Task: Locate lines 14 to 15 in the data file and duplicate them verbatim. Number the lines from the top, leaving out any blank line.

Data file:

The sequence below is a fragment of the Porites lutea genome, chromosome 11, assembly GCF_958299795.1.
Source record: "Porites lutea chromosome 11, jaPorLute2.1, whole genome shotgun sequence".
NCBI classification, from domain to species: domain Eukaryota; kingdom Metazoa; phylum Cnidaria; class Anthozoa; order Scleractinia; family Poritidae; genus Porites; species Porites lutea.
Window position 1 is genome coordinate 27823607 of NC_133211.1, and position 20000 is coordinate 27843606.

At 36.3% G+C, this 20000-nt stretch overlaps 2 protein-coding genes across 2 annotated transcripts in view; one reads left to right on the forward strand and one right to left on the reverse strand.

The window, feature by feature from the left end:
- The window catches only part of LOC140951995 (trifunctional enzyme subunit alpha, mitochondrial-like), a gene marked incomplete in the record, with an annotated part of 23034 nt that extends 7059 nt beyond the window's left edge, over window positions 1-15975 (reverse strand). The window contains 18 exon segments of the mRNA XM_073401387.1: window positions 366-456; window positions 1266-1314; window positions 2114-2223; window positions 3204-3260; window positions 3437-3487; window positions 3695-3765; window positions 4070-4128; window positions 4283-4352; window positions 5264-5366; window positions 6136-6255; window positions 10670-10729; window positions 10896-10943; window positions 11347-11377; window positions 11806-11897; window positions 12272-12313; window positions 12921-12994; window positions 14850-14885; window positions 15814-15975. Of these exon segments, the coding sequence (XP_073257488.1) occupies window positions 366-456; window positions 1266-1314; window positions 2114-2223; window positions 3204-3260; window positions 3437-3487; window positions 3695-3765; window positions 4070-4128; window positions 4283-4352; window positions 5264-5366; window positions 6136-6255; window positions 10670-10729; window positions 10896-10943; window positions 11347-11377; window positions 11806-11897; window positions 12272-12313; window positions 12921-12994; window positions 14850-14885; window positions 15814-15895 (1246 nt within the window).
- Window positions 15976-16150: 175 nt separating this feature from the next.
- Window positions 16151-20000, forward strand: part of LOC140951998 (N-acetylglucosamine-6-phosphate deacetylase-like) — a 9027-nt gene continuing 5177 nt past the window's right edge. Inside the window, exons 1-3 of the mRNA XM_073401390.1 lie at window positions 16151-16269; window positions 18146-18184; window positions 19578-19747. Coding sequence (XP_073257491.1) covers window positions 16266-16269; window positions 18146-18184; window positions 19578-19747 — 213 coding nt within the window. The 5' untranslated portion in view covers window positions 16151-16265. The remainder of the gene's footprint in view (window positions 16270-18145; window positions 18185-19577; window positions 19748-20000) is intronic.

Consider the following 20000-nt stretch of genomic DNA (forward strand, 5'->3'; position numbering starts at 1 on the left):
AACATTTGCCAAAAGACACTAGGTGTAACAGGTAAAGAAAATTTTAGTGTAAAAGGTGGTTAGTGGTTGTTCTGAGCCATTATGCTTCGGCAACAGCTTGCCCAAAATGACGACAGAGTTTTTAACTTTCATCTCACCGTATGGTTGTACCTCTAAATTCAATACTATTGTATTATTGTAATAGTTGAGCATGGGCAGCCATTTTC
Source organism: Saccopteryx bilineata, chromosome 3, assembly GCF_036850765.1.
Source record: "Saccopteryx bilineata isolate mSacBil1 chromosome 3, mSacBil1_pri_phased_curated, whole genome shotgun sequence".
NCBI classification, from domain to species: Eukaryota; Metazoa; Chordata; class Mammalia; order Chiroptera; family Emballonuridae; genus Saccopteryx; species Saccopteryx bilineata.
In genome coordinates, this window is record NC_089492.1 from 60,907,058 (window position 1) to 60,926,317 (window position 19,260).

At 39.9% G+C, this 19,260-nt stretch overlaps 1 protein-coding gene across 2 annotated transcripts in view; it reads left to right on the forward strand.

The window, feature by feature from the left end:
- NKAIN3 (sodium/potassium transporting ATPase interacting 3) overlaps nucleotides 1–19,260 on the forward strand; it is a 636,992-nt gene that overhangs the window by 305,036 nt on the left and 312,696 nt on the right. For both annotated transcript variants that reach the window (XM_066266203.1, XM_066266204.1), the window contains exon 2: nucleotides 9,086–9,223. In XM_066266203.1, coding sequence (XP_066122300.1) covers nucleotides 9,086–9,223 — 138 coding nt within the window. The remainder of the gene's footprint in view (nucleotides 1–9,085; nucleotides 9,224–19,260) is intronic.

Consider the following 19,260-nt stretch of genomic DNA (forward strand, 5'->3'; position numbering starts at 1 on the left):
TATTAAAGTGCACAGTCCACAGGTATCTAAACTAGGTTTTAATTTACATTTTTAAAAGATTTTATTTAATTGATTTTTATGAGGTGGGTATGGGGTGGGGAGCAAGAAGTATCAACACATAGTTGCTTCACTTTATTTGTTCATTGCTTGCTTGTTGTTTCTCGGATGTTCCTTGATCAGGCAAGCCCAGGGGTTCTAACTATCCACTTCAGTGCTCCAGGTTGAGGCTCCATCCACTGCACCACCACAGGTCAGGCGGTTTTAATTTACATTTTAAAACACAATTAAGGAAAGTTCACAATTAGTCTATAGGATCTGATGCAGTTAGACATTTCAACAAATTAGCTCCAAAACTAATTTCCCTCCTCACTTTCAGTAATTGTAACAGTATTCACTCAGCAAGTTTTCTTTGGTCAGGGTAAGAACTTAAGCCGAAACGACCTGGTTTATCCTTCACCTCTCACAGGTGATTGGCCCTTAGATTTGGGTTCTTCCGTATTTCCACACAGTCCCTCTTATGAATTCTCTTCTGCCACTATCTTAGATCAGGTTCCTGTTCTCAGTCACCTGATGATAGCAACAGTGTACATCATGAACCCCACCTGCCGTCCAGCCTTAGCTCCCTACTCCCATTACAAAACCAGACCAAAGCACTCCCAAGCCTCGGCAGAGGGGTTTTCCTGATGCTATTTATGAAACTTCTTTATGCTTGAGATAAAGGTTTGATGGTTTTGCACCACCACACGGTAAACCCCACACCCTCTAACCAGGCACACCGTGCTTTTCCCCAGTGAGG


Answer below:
NCBI classification, from domain to species: Eukaryota; Metazoa; Chordata; class Mammalia; order Chiroptera; family Emballonuridae; genus Saccopteryx; species Saccopteryx bilineata.
In genome coordinates, this window is record NC_089492.1 from 60,907,058 (window position 1) to 60,926,317 (window position 19,260).